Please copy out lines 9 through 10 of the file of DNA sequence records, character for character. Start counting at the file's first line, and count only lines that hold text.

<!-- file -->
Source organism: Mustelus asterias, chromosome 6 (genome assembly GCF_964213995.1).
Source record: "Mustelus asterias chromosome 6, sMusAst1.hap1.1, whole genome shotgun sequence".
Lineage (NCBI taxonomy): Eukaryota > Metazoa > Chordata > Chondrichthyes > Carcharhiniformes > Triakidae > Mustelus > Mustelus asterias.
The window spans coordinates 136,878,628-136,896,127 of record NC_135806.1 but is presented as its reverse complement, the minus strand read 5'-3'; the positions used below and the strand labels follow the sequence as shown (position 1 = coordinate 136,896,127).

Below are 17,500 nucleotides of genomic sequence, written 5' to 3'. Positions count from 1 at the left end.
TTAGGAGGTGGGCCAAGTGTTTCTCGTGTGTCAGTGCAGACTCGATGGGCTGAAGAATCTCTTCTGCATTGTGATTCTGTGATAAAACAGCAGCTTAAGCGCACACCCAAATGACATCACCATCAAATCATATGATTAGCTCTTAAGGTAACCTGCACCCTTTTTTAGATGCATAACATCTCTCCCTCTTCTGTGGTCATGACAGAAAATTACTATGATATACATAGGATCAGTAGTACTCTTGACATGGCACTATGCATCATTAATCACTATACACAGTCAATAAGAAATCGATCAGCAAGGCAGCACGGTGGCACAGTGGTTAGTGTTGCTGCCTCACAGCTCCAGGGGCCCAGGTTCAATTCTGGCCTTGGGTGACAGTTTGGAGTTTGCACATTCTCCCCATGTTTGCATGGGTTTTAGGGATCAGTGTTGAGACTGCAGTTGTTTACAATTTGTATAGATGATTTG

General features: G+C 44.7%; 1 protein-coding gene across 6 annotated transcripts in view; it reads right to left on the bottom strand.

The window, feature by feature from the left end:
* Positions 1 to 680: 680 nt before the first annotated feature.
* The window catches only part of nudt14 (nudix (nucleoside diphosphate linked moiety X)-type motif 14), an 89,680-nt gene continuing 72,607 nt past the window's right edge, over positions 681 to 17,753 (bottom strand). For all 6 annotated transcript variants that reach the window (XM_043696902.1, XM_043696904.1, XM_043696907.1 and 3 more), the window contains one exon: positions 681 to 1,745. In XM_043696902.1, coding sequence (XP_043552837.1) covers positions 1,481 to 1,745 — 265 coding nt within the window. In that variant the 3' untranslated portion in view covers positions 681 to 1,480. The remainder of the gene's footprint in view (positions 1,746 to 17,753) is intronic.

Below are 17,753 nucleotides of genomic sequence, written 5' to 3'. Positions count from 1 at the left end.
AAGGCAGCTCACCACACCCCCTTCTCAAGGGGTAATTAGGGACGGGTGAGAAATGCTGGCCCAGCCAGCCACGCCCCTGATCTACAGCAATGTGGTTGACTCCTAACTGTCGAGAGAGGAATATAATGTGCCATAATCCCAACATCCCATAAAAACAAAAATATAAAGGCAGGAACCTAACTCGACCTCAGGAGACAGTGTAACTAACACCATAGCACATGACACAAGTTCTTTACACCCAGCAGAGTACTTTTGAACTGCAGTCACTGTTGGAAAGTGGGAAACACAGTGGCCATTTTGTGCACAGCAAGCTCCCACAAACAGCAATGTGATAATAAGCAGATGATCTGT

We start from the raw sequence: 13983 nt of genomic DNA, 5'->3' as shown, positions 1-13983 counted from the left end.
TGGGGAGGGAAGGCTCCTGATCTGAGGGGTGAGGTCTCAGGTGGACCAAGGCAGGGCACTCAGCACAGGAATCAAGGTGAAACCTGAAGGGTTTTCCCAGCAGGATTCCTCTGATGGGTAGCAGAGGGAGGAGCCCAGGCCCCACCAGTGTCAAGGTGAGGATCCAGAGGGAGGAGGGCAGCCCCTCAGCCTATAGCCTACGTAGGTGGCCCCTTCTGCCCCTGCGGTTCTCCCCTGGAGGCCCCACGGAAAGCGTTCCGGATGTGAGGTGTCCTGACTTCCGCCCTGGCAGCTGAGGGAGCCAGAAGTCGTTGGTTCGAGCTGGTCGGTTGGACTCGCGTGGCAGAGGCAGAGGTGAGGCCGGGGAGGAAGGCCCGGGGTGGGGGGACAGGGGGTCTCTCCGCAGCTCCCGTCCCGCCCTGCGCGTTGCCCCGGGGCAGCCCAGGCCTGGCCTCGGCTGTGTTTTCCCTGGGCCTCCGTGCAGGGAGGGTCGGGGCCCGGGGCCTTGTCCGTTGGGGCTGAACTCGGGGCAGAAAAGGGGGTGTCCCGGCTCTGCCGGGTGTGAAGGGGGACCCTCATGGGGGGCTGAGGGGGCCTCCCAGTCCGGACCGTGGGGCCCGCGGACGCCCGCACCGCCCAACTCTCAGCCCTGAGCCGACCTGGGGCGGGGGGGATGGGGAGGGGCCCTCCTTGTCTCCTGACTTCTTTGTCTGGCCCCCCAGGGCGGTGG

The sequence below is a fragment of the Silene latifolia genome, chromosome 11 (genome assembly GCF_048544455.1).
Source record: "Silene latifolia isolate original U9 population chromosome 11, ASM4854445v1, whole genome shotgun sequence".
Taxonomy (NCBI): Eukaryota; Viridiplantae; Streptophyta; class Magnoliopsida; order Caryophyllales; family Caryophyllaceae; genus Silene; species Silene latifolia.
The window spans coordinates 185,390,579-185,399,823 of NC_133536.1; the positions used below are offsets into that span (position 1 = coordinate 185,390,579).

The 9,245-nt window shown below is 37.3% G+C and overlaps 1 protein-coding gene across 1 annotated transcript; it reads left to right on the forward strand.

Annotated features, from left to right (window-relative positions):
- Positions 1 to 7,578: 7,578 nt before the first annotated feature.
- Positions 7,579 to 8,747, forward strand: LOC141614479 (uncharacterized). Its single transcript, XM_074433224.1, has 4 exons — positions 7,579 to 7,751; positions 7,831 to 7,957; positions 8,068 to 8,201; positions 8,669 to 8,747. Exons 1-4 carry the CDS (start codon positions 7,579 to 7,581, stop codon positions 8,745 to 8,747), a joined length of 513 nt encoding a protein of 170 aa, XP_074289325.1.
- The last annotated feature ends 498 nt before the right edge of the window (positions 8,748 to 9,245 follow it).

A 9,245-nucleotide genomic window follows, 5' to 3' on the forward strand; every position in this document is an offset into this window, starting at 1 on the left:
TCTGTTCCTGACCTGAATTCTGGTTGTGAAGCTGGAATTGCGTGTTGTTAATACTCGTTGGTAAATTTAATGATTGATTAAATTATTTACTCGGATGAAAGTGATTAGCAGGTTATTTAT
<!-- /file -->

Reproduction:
* Positions 1 to 680: 680 nt before the first annotated feature.
* The window catches only part of nudt14 (nudix (nucleoside diphosphate linked moiety X)-type motif 14), an 89,680-nt gene continuing 72,607 nt past the window's right edge, over positions 681 to 17,753 (bottom strand). For all 6 annotated transcript variants that reach the window (XM_043696902.1, XM_043696904.1, XM_043696907.1 and 3 more), the window contains one exon: positions 681 to 1,745. In XM_043696902.1, coding sequence (XP_043552837.1) covers positions 1,481 to 1,745 — 265 coding nt within the window. In that variant the 3' untranslated portion in view covers positions 681 to 1,480. The remainder of the gene's footprint in view (positions 1,746 to 17,753) is intronic.